We have appointments available to get the J&J COVID 19 vaccine in our office on Monday, March 29th. Sign up through our website Anyone 18 years old and older is now eligible to get the vaccine. 

Jennifer Hancock, RN, BSN  

Executive Director – Marshall-Harrison County Health District


States are racing to vaccinate as many people as possible as the coronavirus infection curve continues its plateau for a third week.
At least 34 states are giving all adults vaccine access by mid-April, and at least 14 more have announced plans to expand eligibility on or before May 1, a goal set by President Biden. Track your state here. Above, a vaccine clinic in Coraopolis, Pa.
The expansion comes at a critical juncture. The U.S. is logging more than 54,000 new cases per day, a level that health experts warn could rapidly escalate into a new wave.
As U.S. manufacturers hit their stride, vaccine scarcity will soon turn to glut. And then there’s the battle against disinformation: Far-right extremist groups have shifted their focus from “stop the steal” to bashing the safety and efficacy of coronavirus vaccines.********

READ THIS AND WEEP  Epidemiologist Dr. Michael Osterholm on what the UK variant means for the pandemic’s 3rd act

J. Harris: Unfortunately, the events predicted in this piece are likely to come true. Very readable and extremely important. You may be vaccinated, but most folks are not.

Don’t quit being careful yet.

Post-acute COVID-19 syndrome

(J. Harris: Fabulous article worth keeping if you have Long Haul problems. Fairly readable for civilians.)

How the US Failed to Prioritize SARS-CoV-2 Variant Surveillance

“Despite leading the world in infections, the nation ranked 43rd globally for its percentage of cases sequenced. At the time, the US had sequenced about 50 000 of its more than 18 million cases—just 0.3%. Britain, another high-income nation with a large outbreak, had sequenced almost 160 000 samples, 7.4% of its 2.1 million cases…there’s no consensus on what number of sequences is ideal. Modeling by genomic sequencing company Illumina Inc, suggests that 5% of tests positive for SARS-CoV-2 must be sequenced to detect a new variant early on, before it causes more than 1% of cases. Some US experts are arguing for more volume—even up to 30% of cases.”

(J. Harris: Readable article, and we are making progress.)

From Hopkins Edits:

1. UNITED STATES: The US CDC reported 29.8 million cumulative cases and 542,584 deaths. Daily incidence has increased slightly over the past 5 days, up from 53,501 new cases per day to 57,249 (+7%). It is too early to determine if this is the beginning of a longer-term trend, but this is the highest daily incidence since March 7. Daily mortality continues to level off, hovering at slightly more than 1,000 deaths per day for more than a week.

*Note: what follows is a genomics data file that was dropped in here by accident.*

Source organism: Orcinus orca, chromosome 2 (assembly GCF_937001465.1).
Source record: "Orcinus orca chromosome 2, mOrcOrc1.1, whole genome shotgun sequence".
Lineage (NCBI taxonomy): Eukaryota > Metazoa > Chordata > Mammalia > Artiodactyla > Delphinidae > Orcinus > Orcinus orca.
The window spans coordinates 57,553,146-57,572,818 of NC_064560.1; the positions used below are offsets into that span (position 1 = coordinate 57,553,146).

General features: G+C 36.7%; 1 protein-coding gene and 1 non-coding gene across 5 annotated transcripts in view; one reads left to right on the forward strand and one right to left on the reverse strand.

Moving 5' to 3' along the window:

The B.1.1.7 variant has been identified for the first time in household pets. In a preprint study published in bioRxiv, veterinarians from a specialty veterinary clinic located in the southeast of England describe the first cases of B.1.1.7 infection among 8 cats and 3 dogs, all of which required veterinary visits due to new-onset symptoms, including lethargy, loss of appetite, rapid breathing, and severe cardiac abnormalities. All of the owners had tested positive for SARS-CoV-2 prior to their pets developing symptoms. In another report, researchers from Texas A&M University, as part of an ongoing research project funded by the US CDC, describe a cat and dog from the same household infected with the B.1.1.7 variant but showing no symptoms at the time of initial testing. Their owner was diagnosed with the B.1.1.7 variant only two days prior to the pets’ tests. The report notes both pets later developed symptoms, including sneezing, that resolved after one month. The researchers say these cases raise questions regarding the risk companion animals may play in the COVID-19 pandemic, particularly given the enhanced infectivity and transmissibility of the B.1.1.7 variant, and encourage additional research.  


The latest

Outside of big cities, where office buildings remain vacant, people in America are becoming more active. That’s according to cellphone data The Washington Post analyzed showing that in certain regions – parts of the Deep South and Mountain West – mobility is higher than it was before the coronavirus hit. This spring fever is palpable across much of the country, and as people are on the move so is the virus: There is increasing evidence of a new bump in cases.


(J. Harris: Extensive article and pod cast for Long Haulers with diminished sense of taste)


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